Abstract 3: Human CD34+ Cells Deficient in miR-377 Attenuates Cardiac Dysfunction and Repair After Ischemia-reperfusion Injury
microRNAs (miRNA/miR) dysregulation has been implicated in cardiac remodeling after injury or stress, however its effects on Human CD34+ cells (hCD34+) biology and function, particularly in the context of cell-based therapy for cardiomyopathy is not fully understood. miRNA array data analysis indicates that miR-377 is a potential interest. pre-miR-377 transfection in EPCs inhibits their migration and vascular tube formation ability in HUVECs. Furthermore, hCD34+ cells treated with miR-377 mimic showed decrease in expression of STK35 (a novel serine/threonine kinase). Moreover, STK35 is predicted as a potential target gene of miR-377 by computational analysis. Interestingly, in a relevant mouse model of ischemia reperfusion, intramyocardial transplantation of miR-377-silenced hCD34+ cells promotes neovascularization leading to improvement in myocardial function and repair. Echocardiography showed LV function was significantly improved in mice receiving miR-377-silenced hCD34+ cells compared to control-miR-transfected hCD34+ cells. Taken together, these data suggest that inhibiting miR-377 in hCD34+ cells promotes their angiogenic ability after transplantation into ischemic myocardial tissue, potentially through activation of STK35 signaling.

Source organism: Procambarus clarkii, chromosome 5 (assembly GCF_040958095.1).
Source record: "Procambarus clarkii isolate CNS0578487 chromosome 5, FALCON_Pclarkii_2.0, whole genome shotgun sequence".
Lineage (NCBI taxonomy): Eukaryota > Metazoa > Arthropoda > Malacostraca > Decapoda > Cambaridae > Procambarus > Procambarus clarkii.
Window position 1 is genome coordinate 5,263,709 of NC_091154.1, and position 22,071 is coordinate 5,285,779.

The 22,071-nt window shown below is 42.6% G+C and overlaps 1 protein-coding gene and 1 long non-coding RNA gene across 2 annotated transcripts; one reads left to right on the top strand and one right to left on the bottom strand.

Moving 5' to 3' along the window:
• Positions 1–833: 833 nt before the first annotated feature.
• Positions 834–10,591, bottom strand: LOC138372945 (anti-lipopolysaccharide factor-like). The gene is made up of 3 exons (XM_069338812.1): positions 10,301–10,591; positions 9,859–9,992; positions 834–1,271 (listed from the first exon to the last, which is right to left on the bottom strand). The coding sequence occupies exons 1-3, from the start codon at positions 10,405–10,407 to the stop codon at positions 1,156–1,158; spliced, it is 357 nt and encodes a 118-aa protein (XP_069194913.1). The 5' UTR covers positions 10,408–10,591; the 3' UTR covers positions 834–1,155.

Author Disclosures: D. Joladarashi: None. R. Thandavarayan: None. S. Suresh Babu: None. P. Jeyabal: None. S. Krishnamurthy: None. V. Garikipati: None. S. Verma: None. A. Mackie: None. M. Khan: None. E. Vaughan: None. R. Kishore: None. P. Krishnamurthy: None.
This research has received full or partial funding support from the American Heart Association, National Center.
- © 2015 by American Heart Association, Inc.